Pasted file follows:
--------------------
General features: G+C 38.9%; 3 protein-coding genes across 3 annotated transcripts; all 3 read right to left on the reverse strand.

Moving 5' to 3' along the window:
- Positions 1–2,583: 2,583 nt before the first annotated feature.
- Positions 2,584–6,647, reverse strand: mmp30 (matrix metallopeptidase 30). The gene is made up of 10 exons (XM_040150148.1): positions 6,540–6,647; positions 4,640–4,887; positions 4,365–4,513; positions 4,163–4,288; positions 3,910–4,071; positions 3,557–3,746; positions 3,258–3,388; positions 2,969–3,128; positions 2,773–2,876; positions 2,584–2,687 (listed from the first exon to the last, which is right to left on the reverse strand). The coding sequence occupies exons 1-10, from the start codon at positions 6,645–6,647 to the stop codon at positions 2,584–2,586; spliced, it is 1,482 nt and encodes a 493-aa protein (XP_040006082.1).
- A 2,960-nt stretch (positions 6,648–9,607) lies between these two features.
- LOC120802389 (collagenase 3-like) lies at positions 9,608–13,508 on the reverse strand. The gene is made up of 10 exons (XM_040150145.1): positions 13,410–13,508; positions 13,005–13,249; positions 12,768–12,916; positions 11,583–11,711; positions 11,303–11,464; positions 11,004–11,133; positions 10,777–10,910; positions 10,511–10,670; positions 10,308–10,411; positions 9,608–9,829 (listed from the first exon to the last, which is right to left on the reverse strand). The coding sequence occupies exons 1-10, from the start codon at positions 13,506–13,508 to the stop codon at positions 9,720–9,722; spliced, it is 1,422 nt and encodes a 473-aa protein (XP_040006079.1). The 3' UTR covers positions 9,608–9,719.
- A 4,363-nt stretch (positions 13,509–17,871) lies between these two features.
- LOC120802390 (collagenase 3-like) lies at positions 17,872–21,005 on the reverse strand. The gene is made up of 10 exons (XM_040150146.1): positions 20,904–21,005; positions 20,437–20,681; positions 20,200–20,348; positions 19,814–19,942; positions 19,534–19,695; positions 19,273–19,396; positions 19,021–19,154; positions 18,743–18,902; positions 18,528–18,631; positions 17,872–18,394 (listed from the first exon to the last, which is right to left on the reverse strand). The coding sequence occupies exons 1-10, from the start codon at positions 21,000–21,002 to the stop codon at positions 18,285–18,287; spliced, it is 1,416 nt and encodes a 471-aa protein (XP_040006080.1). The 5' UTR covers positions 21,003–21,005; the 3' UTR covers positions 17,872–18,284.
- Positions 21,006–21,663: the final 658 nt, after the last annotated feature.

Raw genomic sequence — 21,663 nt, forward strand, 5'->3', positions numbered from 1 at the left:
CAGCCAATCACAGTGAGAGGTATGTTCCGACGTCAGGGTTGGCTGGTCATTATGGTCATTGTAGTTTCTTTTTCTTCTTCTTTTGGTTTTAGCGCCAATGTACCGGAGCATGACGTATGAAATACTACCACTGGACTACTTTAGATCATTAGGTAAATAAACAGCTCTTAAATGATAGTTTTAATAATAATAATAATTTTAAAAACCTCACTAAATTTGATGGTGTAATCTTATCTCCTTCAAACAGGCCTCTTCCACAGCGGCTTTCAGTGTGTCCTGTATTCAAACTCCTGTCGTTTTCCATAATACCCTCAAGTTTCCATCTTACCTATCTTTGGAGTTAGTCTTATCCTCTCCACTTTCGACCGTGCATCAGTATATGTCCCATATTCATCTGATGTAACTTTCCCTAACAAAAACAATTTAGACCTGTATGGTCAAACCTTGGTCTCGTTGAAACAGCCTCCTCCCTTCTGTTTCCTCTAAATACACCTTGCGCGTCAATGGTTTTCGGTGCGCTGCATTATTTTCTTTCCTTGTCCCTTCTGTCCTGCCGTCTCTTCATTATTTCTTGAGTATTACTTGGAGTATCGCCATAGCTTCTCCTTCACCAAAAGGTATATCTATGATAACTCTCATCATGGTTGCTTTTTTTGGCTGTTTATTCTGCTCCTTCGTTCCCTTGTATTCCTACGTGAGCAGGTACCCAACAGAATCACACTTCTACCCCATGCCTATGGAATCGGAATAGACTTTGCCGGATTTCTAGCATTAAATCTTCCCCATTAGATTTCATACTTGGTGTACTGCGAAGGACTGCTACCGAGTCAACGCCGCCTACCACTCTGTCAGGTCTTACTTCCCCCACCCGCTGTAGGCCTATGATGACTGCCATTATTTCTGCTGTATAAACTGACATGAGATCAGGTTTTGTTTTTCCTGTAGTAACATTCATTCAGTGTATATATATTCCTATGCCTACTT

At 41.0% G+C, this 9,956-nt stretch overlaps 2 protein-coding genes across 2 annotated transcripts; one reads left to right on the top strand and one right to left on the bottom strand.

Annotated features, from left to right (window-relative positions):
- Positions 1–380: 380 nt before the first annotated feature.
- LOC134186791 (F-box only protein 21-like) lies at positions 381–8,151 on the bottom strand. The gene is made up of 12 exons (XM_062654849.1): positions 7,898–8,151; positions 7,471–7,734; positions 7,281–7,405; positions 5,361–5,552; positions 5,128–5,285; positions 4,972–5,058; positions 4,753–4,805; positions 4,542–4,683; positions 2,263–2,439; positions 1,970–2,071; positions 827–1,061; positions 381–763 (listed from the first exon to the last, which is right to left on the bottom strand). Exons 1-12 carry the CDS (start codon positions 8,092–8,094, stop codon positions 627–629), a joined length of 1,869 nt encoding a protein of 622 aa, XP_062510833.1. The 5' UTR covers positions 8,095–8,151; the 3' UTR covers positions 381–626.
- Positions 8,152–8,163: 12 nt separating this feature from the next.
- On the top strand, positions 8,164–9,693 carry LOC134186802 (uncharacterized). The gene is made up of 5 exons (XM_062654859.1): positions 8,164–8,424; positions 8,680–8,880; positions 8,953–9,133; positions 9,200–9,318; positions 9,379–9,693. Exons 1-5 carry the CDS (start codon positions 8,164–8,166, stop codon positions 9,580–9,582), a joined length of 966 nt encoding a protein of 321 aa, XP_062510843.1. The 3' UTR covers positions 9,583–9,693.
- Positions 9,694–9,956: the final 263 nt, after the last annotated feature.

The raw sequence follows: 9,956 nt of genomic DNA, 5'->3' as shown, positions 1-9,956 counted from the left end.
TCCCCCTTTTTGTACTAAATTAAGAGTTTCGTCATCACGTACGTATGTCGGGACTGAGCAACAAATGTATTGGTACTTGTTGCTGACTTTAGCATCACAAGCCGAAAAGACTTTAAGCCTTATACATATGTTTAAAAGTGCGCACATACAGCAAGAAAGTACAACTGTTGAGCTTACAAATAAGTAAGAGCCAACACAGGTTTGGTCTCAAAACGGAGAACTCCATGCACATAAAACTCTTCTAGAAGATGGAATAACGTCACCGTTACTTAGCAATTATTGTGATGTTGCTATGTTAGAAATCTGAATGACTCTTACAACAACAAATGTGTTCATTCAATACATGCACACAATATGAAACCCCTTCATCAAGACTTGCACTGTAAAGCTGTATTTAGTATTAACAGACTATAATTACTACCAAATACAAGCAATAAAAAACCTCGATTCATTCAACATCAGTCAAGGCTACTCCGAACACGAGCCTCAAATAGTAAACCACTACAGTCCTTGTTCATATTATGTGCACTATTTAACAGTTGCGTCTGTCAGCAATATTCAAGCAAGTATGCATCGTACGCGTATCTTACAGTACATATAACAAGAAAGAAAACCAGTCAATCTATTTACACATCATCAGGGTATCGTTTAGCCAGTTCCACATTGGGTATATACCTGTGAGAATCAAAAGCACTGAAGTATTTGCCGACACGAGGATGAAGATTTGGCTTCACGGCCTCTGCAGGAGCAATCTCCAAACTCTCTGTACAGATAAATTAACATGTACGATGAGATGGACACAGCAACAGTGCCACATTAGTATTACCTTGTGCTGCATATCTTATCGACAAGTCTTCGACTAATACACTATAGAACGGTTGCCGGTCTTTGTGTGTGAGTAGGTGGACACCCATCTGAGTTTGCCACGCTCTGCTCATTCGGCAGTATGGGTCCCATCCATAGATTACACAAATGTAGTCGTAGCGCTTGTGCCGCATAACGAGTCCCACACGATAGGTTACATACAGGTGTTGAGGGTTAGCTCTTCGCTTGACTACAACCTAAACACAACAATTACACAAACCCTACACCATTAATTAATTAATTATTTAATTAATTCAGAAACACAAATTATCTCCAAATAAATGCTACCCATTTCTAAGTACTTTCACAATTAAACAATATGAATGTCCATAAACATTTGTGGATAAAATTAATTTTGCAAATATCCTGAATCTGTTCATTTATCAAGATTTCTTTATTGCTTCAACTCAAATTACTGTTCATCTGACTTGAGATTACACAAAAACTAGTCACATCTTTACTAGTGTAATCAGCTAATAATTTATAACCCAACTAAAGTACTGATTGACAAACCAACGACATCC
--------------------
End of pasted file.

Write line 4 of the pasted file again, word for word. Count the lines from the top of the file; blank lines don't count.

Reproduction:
- Positions 2,584–6,647, reverse strand: mmp30 (matrix metallopeptidase 30). The gene is made up of 10 exons (XM_040150148.1): positions 6,540–6,647; positions 4,640–4,887; positions 4,365–4,513; positions 4,163–4,288; positions 3,910–4,071; positions 3,557–3,746; positions 3,258–3,388; positions 2,969–3,128; positions 2,773–2,876; positions 2,584–2,687 (listed from the first exon to the last, which is right to left on the reverse strand). The coding sequence occupies exons 1-10, from the start codon at positions 6,645–6,647 to the stop codon at positions 2,584–2,586; spliced, it is 1,482 nt and encodes a 493-aa protein (XP_040006082.1).